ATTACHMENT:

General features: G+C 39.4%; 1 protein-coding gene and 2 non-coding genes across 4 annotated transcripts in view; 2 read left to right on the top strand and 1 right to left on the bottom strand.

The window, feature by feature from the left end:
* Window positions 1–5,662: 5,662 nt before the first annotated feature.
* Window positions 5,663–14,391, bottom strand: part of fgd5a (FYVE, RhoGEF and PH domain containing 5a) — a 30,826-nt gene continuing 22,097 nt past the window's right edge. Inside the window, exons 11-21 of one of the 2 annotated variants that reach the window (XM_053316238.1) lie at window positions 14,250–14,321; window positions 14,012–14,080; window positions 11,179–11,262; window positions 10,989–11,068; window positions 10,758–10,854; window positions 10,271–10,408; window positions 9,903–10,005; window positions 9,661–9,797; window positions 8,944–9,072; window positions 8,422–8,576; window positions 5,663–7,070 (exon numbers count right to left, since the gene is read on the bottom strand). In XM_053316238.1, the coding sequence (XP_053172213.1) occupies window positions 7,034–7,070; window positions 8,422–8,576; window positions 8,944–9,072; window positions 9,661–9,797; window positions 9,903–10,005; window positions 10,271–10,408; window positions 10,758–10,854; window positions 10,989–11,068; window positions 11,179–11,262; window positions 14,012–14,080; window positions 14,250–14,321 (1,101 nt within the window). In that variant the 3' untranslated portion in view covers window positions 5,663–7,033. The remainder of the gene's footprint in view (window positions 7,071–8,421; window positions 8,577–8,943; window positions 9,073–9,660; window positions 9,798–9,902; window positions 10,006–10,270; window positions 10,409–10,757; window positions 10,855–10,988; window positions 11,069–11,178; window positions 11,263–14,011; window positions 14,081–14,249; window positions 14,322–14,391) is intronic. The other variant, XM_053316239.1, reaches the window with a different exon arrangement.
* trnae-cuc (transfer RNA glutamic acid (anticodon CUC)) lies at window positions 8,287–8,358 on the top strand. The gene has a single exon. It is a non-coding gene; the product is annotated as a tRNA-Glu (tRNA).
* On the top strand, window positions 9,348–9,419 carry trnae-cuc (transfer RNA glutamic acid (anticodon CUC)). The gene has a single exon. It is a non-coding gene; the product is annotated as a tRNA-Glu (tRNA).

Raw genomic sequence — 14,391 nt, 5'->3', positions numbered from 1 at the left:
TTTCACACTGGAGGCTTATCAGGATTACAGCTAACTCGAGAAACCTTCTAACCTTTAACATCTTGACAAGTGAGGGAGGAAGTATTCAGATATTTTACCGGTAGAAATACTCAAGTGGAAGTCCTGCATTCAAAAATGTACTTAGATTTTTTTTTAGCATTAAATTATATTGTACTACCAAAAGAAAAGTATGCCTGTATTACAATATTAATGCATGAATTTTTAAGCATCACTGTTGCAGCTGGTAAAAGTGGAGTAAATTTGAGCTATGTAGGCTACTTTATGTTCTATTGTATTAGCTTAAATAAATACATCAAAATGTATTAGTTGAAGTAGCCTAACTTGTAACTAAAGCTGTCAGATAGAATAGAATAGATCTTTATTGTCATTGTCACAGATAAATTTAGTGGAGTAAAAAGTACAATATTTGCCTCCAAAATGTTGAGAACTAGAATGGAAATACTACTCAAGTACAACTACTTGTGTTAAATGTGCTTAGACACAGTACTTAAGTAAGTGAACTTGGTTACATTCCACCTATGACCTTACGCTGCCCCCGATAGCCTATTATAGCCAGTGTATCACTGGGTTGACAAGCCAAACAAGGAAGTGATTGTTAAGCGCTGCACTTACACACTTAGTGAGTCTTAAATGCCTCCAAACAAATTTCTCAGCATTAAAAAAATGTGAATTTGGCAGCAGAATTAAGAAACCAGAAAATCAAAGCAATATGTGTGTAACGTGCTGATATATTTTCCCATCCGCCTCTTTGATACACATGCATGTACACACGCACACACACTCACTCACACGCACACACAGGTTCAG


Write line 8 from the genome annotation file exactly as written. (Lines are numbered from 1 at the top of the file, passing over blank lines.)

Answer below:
TTTCACACTGGAGGCTTATCAGGATTACAGCTAACTCGAGAAACCTTCTAACCTTTAACATCTTGACAAGTGAGGGAGGAAGTATTCAGATATTTTACCGGTAGAAATACTCAAGTGGAAGTCCTGCATTCAAAAATGTACTTAGATTTTTTTTTAGCATTAAATTATATTGTACTACCAAAAGAAAAGTATGCCTGTATTACAATATTAATGCATGAATTTTTAAGCATCACTGTTGCAGCTGGTAAAAGTGGAGTAAATTTGAGCTATGTAGGCTACTTTATGTTCTATTGTATTAGCTTAAATAAATACATCAAAATGTATTAGTTGAAGTAGCCTAACTTGTAACTAAAGCTGTCAGATAGAATAGAATAGATCTTTATTGTCATTGTCACAGATAAATTTAGTGGAGTAAAAAGTACAATATTTGCCTCCAAAATGTTGAGAACTAGAATGGAAATACTACTCAAGTACAACTACTTGTGTTAAATGTGCTTAGACACAGTACTTAAGTAAGTGAACTTGGTTACATTCCACCTATGACCTTACGCTGCCCCCGATAGCCTATTATAGCCAGTGTATCACTGGGTTGACAAGCCAAACAAGGAAGTGATTGTTAAGCGCTGCACTTACACACTTAGTGAGTCTTAAATGCCTCCAAACAAATTTCTCAGCATTAAAAAAATGTGAATTTGGCAGCAGAATTAAGAAACCAGAAAATCAAAGCAATATGTGTGTAACGTGCTGATATATTTTCCCATCCGCCTCTTTGATACACATGCATGTACACACGCACACACACTCACTCACACGCACACACAGGTTCAG